Hans J. Kugler, PhD*
Braswell's closest collaborator appears to be Hans J. Kugler, PhD, who is identified as an author in Body Forum, a magazine Braswell published in the late 1970s and early 1980s and has written in many articles and appeared in many advertisements during the past decadeAmazon Books lists Kugler as author of seven books related to "anti-aging" strategies. The earliest title I could locate was Slowing Down the Aging Process, which was published as a hardcover in 1973. Throughout the 1980s, Kugler identified himself as president of the International Academy of Holistic Health & Medicine (IAHHM) and edited its monthly newsletter "Preventive Medicine Up-Date." He also marketed "Dr. Kugler's Maxima Formula," which was claimed to provide "Maximum nutrition support, maximum fitness potential, maximum longevity, maximum brain power, and maximum prevention." The ingredients were said to be "High potency B-complex. Mulit-minerals. Full-range antioxidants. Herbs, enzymes, special amino acids, RNA and energy substances, DMG, octacosanol, and more; a total of more than 55 special ingredients."  Kugler has also been president of the National Health Federation, a group whose primary goal has been to abolish government regulation of health-care activities .
Braswell's current publications identify Kugler as president of the International Academy of Anti-Aging Medicine and of the International Academy of Alternative and Anti-Aging Medicine. IAHHM was founded in 1979 and is listed in California's database of charitable trusts. The other two organizations are not listed. None are listed in the Encyclopedia of Medical Organizations and Agencies, which means they are probably very small and have little or no genuine organizational activity.
In 1982, Kugler testified as an expert witness in a U.S. Postal Service case in which Braswell was ordered to stop making false representations for more than a dozen products. After hearing from experts on both sides, the administrative law judge commented:
Dr. Kugler attempted to substitute quantity of testimony for quality. He talked at great length, in generalities and frequently wandered from the subject. He did not support many of his conclusions with logical information. Additionally, I had questions with regard to his credibility, especially when he was asked whether he relied upon various articles. I felt that in many instances he was not truthful. There were contradictions in his testimony. I found him to be an unreliable witness .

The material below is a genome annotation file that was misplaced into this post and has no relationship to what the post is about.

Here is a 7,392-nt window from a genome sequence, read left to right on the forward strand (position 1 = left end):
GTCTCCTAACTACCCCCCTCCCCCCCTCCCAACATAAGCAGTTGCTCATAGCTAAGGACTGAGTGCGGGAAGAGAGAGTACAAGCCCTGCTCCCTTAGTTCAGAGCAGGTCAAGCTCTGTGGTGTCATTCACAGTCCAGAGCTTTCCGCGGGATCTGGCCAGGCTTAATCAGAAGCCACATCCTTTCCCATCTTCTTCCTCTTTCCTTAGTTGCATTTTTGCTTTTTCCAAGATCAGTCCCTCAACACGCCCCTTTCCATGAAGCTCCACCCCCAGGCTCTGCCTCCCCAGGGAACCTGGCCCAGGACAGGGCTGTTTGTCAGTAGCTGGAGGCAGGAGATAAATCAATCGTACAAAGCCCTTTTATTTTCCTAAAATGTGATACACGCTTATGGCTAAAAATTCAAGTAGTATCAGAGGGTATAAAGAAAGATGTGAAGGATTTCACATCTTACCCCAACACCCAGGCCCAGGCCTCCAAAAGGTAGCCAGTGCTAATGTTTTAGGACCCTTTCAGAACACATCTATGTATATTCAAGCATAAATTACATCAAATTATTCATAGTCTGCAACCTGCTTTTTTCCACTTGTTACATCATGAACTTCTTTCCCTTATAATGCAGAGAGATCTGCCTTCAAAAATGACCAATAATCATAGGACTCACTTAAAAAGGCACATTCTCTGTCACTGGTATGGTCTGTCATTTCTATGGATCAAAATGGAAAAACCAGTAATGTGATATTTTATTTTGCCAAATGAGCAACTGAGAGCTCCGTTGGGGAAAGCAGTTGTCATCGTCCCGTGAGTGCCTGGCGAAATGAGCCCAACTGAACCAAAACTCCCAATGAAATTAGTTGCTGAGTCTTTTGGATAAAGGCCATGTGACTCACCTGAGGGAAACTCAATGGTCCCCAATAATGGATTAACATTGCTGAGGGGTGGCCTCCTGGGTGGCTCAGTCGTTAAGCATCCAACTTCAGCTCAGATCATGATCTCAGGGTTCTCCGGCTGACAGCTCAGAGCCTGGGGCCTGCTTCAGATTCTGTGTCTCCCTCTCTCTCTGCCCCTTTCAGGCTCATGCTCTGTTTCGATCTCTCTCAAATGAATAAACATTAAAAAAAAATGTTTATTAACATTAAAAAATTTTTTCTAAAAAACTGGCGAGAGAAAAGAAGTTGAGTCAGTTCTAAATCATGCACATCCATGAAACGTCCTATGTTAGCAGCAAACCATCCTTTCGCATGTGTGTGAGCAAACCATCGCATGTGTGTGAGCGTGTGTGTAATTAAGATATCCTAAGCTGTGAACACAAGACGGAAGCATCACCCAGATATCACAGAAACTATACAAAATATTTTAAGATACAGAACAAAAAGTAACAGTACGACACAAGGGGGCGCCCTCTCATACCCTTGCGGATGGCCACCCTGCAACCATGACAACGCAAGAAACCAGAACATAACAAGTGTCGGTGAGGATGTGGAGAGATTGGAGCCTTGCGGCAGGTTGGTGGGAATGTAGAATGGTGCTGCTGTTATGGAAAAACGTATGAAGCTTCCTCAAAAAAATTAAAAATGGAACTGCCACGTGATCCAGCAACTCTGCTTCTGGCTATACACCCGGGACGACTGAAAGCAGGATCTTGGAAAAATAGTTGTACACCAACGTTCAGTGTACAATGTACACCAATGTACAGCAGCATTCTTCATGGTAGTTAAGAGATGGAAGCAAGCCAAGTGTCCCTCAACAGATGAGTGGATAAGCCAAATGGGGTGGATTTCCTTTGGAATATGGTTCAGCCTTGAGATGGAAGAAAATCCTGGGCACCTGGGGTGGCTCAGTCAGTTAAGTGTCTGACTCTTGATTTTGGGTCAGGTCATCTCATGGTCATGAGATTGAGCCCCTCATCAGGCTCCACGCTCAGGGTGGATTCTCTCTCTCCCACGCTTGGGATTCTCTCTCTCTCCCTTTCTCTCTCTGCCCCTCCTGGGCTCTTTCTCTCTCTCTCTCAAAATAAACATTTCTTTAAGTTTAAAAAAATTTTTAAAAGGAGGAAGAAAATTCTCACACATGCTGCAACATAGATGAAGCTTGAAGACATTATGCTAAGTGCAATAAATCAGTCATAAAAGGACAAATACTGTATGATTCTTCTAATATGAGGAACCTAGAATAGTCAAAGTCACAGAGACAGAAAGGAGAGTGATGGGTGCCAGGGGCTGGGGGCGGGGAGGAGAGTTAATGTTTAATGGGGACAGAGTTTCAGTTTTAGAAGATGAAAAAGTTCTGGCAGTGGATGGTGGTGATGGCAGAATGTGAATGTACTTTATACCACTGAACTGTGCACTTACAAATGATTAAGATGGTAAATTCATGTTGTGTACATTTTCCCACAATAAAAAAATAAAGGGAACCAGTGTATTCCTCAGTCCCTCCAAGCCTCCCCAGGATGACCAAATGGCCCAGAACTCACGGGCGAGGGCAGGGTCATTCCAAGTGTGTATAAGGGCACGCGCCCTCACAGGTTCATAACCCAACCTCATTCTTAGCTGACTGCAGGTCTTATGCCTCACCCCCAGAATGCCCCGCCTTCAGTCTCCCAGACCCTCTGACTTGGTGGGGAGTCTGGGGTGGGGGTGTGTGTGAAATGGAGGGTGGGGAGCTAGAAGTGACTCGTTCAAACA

Murray Susser, MD*
Murray Susser, MD, who heads the Longevity Medical Center in Los Angeles, California, is listed in a 1999 Medi-Plex Physicians Nutrition Network brochure as chairman of Gero Vita's medical advisory board. He entered general practice in 1967 after completing a one-year internship but "evolved" into "clinical nutrition" within a few years. A description of his facility stated that it offered "acupuncture, homeopathy, nutrition, chelation therapy, heavy metal detoxification, physical therapy, stress management, weight management, oxidative therapies, and detoxification therapy." A biographical sketch published iin 1990 stated that he had also worked as medical director in the offices of Robert Atkins, M.D., and has been president of the American Association of Medical Preventics, "an organization composed of doctors who primarly give chelation therapy." 
Like Kugler, Susser has been associated with Braswell for a long time. In 1980, Susser testified on Braswell's behalf in a case in which the Postal Service had filed False Representation Complaints in regard to 15 products. After hearing both sides, the administrative law judge concluded:
Complainant's witnesses spoke openly, answered questions frankly regardless of which party the answer might favor and gave informational background, when needed, in support of their answers. Respondent's witnesses hedged, wanted to indulge in word games, and verbally squirmed in their responses to questions. Instead of answering questions about the effect of ingesting a certain nutrient, such questions were used as spring boards for adorning the record with anecdotes of spectacular cures of such problems as underdeveloped children, people with bad memories, and excess weight effected through the use of vitamins and minerals.
Complainant's witnesses testified clearly and unequivocally that Respondent's products would not, and could not, perform as claimed for them in the statements in the advertising literature. Respondent's witnesses came behind them with oblique, indirect language suggesting various possible situations never shown really to exist, and sought to suggest, without saying, that the products would perform as represented.